6 Janvier 2017
January 5, 2017
Restarting the world’s largest nuclear power plant will likely take “several years,” the governor of Niigata Prefecture said Thursday, highlighting the difficulty of concluding the nuclear disaster reviews sparked by the triple core meltdown of March 2011.
Tokyo Electric Power Company Holdings Inc., better known as Tepco, has been trying to reactivate the Kashiwazaki-Kariwa nuclear plant, the world’s largest by generation capacity, to generate much-needed revenue to offset ballooning costs and redress claims stemming from the 2011 nuclear disaster.
“There can be no discussions about a restart without reviewing” factors including the cause of the Fukushima nuclear disaster and evacuation plans for residents, Niigata Gov. Ryuichi Yoneyama said in his first talks with Tepco executives since assuming office in October.
Restarting reactors remains a sensitive issue in Japan following the crisis at the Fukushima No. 1 nuclear plant, a triple meltdown triggered by the Great East Japan Earthquake and ensuing tsunami that wrecked the coast of the Tohoku region in March 2011. Stricter safety standards were introduced after the crisis.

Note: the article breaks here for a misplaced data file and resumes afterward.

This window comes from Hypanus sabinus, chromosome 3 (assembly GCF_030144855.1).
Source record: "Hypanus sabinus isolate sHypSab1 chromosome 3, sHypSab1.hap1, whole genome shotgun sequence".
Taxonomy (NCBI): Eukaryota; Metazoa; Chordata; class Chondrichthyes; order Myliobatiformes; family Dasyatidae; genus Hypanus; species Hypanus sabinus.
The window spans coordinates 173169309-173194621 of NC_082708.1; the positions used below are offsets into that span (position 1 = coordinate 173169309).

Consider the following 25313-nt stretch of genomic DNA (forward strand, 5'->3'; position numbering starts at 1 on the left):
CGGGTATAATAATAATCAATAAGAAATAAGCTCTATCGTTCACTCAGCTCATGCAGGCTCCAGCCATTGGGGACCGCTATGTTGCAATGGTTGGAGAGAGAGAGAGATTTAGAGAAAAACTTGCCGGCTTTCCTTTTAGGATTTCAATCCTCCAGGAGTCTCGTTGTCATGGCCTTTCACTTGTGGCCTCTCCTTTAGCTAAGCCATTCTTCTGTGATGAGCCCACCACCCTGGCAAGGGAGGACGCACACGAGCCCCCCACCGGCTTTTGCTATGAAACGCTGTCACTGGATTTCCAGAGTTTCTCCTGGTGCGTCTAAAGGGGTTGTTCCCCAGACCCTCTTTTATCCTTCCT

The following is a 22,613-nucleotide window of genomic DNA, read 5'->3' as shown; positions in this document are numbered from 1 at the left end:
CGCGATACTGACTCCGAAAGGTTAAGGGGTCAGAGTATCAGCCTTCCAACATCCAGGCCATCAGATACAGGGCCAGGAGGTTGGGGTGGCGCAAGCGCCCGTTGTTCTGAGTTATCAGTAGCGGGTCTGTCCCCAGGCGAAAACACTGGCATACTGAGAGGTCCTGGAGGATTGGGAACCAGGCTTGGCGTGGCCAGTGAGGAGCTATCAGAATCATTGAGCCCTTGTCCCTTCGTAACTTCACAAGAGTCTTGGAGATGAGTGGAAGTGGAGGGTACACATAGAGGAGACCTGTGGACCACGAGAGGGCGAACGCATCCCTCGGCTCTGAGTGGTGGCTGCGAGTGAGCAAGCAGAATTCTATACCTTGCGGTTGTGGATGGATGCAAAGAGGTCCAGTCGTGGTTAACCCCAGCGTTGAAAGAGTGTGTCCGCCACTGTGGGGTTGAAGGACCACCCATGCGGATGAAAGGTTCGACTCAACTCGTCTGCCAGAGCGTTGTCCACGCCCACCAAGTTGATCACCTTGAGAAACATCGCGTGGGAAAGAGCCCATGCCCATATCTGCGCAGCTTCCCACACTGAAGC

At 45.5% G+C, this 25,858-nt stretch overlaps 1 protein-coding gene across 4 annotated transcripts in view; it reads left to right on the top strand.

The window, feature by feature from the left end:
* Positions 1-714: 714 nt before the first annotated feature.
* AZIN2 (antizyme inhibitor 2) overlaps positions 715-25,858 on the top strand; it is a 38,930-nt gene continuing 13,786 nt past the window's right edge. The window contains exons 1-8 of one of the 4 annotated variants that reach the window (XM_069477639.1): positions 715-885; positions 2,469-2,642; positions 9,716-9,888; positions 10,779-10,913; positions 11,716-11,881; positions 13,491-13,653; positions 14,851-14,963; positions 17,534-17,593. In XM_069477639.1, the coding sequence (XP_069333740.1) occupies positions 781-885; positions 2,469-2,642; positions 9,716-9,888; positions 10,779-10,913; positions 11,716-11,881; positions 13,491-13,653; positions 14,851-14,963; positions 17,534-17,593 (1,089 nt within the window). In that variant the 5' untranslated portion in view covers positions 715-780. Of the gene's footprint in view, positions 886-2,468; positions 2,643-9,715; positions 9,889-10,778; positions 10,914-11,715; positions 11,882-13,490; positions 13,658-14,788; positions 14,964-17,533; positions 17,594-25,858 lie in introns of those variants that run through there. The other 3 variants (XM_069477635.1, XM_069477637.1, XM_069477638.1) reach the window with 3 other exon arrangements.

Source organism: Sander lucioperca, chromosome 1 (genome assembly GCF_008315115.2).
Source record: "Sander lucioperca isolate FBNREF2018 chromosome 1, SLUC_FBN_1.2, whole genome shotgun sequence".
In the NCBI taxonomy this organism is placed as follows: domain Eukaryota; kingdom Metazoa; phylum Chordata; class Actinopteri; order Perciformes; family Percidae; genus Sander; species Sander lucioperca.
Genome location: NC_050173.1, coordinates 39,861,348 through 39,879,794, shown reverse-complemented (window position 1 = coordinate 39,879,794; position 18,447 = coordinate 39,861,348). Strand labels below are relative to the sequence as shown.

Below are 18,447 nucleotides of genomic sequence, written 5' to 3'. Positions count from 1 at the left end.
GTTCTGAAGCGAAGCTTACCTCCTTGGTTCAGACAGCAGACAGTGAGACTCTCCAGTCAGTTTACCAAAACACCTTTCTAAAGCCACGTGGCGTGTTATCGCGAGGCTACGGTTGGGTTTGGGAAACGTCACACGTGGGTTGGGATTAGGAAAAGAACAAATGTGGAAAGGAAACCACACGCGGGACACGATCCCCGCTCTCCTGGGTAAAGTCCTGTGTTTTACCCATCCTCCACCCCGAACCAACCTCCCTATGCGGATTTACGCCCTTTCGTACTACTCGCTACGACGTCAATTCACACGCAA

“I expect it will take several years to review” all the factors, Yoneyama told Tepco President Naomi Hirose and Chairman Fumio Sudo at the Niigata Prefectural Government’s offices.
The prefectural government plans to set up independent panels to probe the Fukushima disaster and its health impact, as well as arrangements for evacuating residents in the event of another disaster.
Hirose remained confident, however, that both sides will find common ground, telling reporters after the meeting that he had the impression that Tepco and the prefectural government “can continue to have positive discussions.”
Yoneyama has expressed his intention to visit the plant, as well as the Fukushima No. 1 plant.
Sudo told the governor that the utility will “earnestly address” the concerns of the prefectural government and community. After the meeting, he told reporters that local consent must “take priority.”
“As an operator, we must be prepared,” he said, suggesting that it will take a long time before the plant is restarted.
With total costs related to the 2011 disaster, including for compensation and decommissioning, likely to reach around ¥22 trillion ($189 billion), Tepco is speeding up its turnaround efforts, aiming to reform its nuclear power and electricity transmission businesses.
Yoneyama’s meeting with the Tepco executives was initially scheduled for November but postponed following a strong earthquake off the coast of Fukushima and the detection of bird flu in Niigata.